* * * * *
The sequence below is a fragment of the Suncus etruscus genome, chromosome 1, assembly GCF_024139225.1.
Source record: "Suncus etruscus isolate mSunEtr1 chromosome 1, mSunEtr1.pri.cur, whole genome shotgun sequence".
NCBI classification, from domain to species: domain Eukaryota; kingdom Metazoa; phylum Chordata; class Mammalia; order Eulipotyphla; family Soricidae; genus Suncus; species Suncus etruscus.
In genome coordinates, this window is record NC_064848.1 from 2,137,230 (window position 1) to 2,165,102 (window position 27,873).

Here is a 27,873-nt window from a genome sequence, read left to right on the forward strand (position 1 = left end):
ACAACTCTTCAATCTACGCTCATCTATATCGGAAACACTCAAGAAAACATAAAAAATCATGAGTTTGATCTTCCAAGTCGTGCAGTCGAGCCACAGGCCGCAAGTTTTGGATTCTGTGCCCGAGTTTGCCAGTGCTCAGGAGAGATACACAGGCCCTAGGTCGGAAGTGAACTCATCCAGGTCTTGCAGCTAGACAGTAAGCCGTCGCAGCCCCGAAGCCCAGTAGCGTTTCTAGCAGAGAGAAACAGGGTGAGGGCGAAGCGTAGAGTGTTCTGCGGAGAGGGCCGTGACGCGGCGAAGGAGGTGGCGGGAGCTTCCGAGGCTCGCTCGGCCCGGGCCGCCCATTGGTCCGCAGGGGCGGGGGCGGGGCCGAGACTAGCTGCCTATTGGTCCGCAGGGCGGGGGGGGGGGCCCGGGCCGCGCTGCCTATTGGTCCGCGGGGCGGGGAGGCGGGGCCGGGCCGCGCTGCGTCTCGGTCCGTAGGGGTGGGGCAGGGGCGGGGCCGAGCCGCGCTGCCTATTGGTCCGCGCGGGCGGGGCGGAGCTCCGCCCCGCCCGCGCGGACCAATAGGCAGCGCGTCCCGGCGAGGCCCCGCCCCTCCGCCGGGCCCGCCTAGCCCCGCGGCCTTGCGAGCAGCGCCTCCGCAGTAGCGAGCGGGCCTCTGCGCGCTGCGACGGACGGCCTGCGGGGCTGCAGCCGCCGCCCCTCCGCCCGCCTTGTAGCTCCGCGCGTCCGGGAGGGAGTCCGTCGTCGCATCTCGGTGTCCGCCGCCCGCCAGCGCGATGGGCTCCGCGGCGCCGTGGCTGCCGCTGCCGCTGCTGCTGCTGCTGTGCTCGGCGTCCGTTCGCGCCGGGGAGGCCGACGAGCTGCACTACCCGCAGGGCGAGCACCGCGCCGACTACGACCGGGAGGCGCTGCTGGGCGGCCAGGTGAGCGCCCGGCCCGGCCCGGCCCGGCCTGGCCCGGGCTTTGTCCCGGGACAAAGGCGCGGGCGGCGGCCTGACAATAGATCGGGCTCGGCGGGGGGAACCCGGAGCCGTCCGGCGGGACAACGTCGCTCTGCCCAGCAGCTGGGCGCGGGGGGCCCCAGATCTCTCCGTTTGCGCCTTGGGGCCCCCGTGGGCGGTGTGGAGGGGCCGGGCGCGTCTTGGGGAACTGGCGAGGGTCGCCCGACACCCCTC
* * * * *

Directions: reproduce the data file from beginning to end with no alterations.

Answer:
The sequence below is a fragment of the Suncus etruscus genome, chromosome 1, assembly GCF_024139225.1.
Source record: "Suncus etruscus isolate mSunEtr1 chromosome 1, mSunEtr1.pri.cur, whole genome shotgun sequence".
NCBI classification, from domain to species: domain Eukaryota; kingdom Metazoa; phylum Chordata; class Mammalia; order Eulipotyphla; family Soricidae; genus Suncus; species Suncus etruscus.
In genome coordinates, this window is record NC_064848.1 from 2,137,230 (window position 1) to 2,165,102 (window position 27,873).

Here is a 27,873-nt window from a genome sequence, read left to right on the forward strand (position 1 = left end):
ACAACTCTTCAATCTACGCTCATCTATATCGGAAACACTCAAGAAAACATAAAAAATCATGAGTTTGATCTTCCAAGTCGTGCAGTCGAGCCACAGGCCGCAAGTTTTGGATTCTGTGCCCGAGTTTGCCAGTGCTCAGGAGAGATACACAGGCCCTAGGTCGGAAGTGAACTCATCCAGGTCTTGCAGCTAGACAGTAAGCCGTCGCAGCCCCGAAGCCCAGTAGCGTTTCTAGCAGAGAGAAACAGGGTGAGGGCGAAGCGTAGAGTGTTCTGCGGAGAGGGCCGTGACGCGGCGAAGGAGGTGGCGGGAGCTTCCGAGGCTCGCTCGGCCCGGGCCGCCCATTGGTCCGCAGGGGCGGGGGCGGGGCCGAGACTAGCTGCCTATTGGTCCGCAGGGCGGGGGGGGGGGCCCGGGCCGCGCTGCCTATTGGTCCGCGGGGCGGGGAGGCGGGGCCGGGCCGCGCTGCGTCTCGGTCCGTAGGGGTGGGGCAGGGGCGGGGCCGAGCCGCGCTGCCTATTGGTCCGCGCGGGCGGGGCGGAGCTCCGCCCCGCCCGCGCGGACCAATAGGCAGCGCGTCCCGGCGAGGCCCCGCCCCTCCGCCGGGCCCGCCTAGCCCCGCGGCCTTGCGAGCAGCGCCTCCGCAGTAGCGAGCGGGCCTCTGCGCGCTGCGACGGACGGCCTGCGGGGCTGCAGCCGCCGCCCCTCCGCCCGCCTTGTAGCTCCGCGCGTCCGGGAGGGAGTCCGTCGTCGCATCTCGGTGTCCGCCGCCCGCCAGCGCGATGGGCTCCGCGGCGCCGTGGCTGCCGCTGCCGCTGCTGCTGCTGCTGTGCTCGGCGTCCGTTCGCGCCGGGGAGGCCGACGAGCTGCACTACCCGCAGGGCGAGCACCGCGCCGACTACGACCGGGAGGCGCTGCTGGGCGGCCAGGTGAGCGCCCGGCCCGGCCCGGCCCGGCCTGGCCCGGGCTTTGTCCCGGGACAAAGGCGCGGGCGGCGGCCTGACAATAGATCGGGCTCGGCGGGGGGAACCCGGAGCCGTCCGGCGGGACAACGTCGCTCTGCCCAGCAGCTGGGCGCGGGGGGCCCCAGATCTCTCCGTTTGCGCCTTGGGGCCCCCGTGGGCGGTGTGGAGGGGCCGGGCGCGTCTTGGGGAACTGGCGAGGGTCGCCCGACACCCCTC